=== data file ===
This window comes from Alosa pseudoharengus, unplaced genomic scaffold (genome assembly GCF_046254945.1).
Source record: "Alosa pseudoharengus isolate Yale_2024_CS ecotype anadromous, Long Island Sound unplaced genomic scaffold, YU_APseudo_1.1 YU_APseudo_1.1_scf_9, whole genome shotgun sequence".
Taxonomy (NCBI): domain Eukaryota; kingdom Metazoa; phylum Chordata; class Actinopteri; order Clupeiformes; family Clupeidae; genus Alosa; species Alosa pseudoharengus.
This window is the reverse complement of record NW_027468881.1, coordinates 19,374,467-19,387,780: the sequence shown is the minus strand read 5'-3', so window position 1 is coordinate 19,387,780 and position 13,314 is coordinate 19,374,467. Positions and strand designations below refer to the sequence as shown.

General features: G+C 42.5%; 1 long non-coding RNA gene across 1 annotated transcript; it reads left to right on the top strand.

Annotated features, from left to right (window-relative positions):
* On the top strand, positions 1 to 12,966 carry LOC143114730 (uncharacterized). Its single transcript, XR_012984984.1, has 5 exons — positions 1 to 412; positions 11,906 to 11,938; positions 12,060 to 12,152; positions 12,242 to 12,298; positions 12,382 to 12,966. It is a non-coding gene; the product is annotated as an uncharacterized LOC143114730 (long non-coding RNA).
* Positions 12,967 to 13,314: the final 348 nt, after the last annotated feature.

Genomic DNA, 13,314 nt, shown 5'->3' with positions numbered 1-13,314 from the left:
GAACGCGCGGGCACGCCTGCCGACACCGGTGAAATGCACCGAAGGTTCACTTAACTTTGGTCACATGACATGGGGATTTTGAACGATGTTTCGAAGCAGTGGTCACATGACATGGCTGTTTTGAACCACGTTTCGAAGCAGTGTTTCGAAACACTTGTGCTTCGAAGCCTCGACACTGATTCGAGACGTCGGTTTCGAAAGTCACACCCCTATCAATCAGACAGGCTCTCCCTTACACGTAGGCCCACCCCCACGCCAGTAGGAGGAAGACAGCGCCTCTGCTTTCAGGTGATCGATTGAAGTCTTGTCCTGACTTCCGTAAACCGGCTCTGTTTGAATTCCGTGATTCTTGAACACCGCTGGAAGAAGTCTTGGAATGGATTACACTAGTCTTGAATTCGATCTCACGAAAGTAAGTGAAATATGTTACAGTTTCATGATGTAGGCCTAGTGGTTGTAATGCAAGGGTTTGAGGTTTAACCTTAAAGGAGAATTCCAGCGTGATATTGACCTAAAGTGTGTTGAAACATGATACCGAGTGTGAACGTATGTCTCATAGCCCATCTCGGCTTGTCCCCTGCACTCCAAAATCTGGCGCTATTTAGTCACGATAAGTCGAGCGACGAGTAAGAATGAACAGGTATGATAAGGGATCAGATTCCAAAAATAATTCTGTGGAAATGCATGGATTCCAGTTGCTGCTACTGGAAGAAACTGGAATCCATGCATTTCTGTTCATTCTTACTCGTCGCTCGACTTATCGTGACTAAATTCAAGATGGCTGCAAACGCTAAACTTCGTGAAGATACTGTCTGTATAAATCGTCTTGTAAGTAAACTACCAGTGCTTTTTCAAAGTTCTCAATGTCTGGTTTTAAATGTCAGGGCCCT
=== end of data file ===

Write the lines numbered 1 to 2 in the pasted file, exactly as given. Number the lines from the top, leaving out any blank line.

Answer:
This window comes from Alosa pseudoharengus, unplaced genomic scaffold (genome assembly GCF_046254945.1).
Source record: "Alosa pseudoharengus isolate Yale_2024_CS ecotype anadromous, Long Island Sound unplaced genomic scaffold, YU_APseudo_1.1 YU_APseudo_1.1_scf_9, whole genome shotgun sequence".